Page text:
I am Big Bird poster

Expect to hold back (or not) some tears during the documentary.  Plenty of down moments provide benchmarks in the life and times of Big Bird: the Sesame Street episode featuring Big Bird about the death of Mr. Hooper, an incredibly poised Caroll performing Big Bird singing “It Ain’t Easy Bein’ Green” at the funeral of Jim Henson, and the segment discussing Caroll’s space travel preparation with NASA when he was asked to be among the Challenger space shuttle crew, only to be rejected when they realized the Big Bird suit was too big (and then teacher Christa McAuliffe took his place), a group of ROTC students nearly destroy his Big Bird costume, and even the replacement by Elmo as most popular character on the show serves as a downbeat event.

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Heroes Reborn banner

The original Heroes provided a stellar cast and a great start to a fantasy world discovering it has superheroes emerging, scattered everywhere, with strange and interesting powers.  It lasted four seasons, the last two only a glimmer of the first two seasons.  Tonight many of our favorite Heroes return in the limited 13-part series Heroes Reborn.

A huge cast of newcomers awaits in the continuation of Tim Kring’s fun series But Heroes Reborn will also briefly bring back many fan favorites, notably Jack Coleman as Noah Bennet, Masi Oka as Hiro Nakamura, Greg Grunberg as Matt Parkman, Sendhil Ramamurthy as Mohinder Suresh, and Jimmy Jean-Louis as The Haitian.

New Heroes Reborn

The not-so-surprising news is that all the actors who have since taken off in their celebrity status don’t look like they are coming back, at least as regulars, like Ali Larter (Niki Sanders), Zachary Quinto (Sylar), Hayden Panettiere (Claire Bennet), Milo Ventimiglia (Peter Petrelli), Adrian Pasdar (Nathan Petrelli), or even Kristen Bell (Elle Bishop).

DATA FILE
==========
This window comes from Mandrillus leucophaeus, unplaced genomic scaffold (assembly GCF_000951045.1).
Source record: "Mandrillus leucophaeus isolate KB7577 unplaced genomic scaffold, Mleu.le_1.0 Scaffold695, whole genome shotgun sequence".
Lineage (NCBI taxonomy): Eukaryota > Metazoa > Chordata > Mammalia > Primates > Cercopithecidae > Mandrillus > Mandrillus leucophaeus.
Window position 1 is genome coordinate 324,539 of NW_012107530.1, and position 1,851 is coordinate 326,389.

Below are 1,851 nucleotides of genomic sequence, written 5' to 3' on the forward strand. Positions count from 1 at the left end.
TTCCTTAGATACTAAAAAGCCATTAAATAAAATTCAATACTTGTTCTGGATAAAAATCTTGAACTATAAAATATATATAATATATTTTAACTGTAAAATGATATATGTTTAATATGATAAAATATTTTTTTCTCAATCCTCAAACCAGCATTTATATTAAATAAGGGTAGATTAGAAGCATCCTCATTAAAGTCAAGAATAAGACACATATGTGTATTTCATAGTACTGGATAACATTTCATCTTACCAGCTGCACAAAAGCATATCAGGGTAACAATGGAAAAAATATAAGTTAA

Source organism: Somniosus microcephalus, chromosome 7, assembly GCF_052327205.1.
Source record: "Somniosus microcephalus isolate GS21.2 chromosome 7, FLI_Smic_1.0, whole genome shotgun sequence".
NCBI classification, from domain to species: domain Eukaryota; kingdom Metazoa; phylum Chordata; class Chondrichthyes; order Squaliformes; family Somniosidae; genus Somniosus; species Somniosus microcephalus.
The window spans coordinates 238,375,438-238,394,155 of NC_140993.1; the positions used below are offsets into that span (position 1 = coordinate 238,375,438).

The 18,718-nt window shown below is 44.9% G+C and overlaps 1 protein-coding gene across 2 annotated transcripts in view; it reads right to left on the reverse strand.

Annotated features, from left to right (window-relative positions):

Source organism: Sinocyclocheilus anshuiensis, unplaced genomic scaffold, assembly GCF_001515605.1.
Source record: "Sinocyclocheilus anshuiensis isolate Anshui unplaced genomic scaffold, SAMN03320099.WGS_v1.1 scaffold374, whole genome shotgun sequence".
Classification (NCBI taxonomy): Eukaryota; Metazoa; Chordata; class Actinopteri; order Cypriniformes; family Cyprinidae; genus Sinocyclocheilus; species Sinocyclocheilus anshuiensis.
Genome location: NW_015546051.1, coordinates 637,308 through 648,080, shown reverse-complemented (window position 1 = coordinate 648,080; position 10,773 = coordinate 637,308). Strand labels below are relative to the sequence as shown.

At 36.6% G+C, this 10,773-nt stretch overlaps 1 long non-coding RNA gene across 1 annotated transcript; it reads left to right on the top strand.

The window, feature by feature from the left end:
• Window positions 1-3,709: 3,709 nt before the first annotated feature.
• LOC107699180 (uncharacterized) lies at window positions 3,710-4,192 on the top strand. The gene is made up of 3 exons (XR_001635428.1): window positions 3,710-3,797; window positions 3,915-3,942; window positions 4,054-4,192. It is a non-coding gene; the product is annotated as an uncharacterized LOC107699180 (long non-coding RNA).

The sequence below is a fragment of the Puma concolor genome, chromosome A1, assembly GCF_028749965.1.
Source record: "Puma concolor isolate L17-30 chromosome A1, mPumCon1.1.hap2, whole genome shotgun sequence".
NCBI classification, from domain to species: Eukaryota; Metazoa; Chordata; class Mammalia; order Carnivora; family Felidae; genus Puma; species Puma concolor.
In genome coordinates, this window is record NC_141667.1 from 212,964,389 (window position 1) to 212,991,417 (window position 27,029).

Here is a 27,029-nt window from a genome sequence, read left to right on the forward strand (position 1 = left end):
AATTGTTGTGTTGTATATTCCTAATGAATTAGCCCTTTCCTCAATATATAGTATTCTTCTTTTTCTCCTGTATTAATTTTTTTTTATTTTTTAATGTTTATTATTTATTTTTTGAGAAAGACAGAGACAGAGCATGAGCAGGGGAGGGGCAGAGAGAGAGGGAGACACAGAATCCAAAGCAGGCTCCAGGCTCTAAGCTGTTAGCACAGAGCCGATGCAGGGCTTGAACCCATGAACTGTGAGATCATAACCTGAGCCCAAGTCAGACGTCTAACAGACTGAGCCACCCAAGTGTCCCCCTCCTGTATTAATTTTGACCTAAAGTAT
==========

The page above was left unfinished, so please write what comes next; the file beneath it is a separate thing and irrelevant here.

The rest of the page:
Will the new series hold viewers’ interest without much of the key members of the original cast–even with the addition of a new character played by Zachary Levi?

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Review by C.J. Bunce

Is it because the Muppets don’t age?  Because the writers know their characters so well?  You wouldn’t think the Muppets have been off the air for 17 years after watching last night’s premiere of their new sitcom, The Muppets, on ABC.  Sure, the format is fresh and new, but the core of the show–the rich characterizations of not only the main cast of Kermit, Miss Piggy, and Fozzie, but subordinate cast members like Electric Mayhem band members, too–is every bit the same as it was when the acting troupe first appeared nearly 40 years ago in 1976 on The Muppet Show.

The Muppets are back, and as laugh-out-loud funny as ever.

Credit great, punchy dialogue and situational humor appropriate for kids of all ages to the writing staff, who don’t let down fans of the original show or any of its brilliant movie incarnations.  The only travesty of The Muppets?  That the show is in a 30-minute time slot and only airs once each week.  Sigh.

This time the Muppets are seen as they are, behind the scenes in the “real world” of actors and production studio antics in Hollywood.  Kermit is still in charge of the show, but this time the show-in-a-show is not a variety show but in the late night format, with Miss Piggy as host.  Dr. Teeth and the Electric Mayhem band sit in where you’d see The Roots on The Tonight Show, with Fozzy in Steve Higgins’ role.  The first guest star is Elizabeth Banks, who gets taken for a ride by assistant showrunner Scooter, with a comical appearance by Dancing With the Stars’ host Tom Bergeron and musical guest Imagine Dragons (we featured their Muppet tie-in video years ago here at  The success of the humans in the show is judged as in the past–the ability to seamlessly interact with the Muppet cast, and both Banks and Bergeron have no problem blending right in.

Fozzy and Becky & family

The show is peppered with one-liners and innuendo, exactly in the style as the original 1970s series.  But in truth, the laughs are probably funnier–the kind of humor you might find in a Tina Fey show or The Office.  You know you have good comedy when guitarist Janice makes a comically timed Imagine Dragons joke and Zoot gets cut off in the middle of an A.A. meeting reference.  As humor goes, The Muppets is the real deal.

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Bastard Executioner setting

Review by C.J. Bunce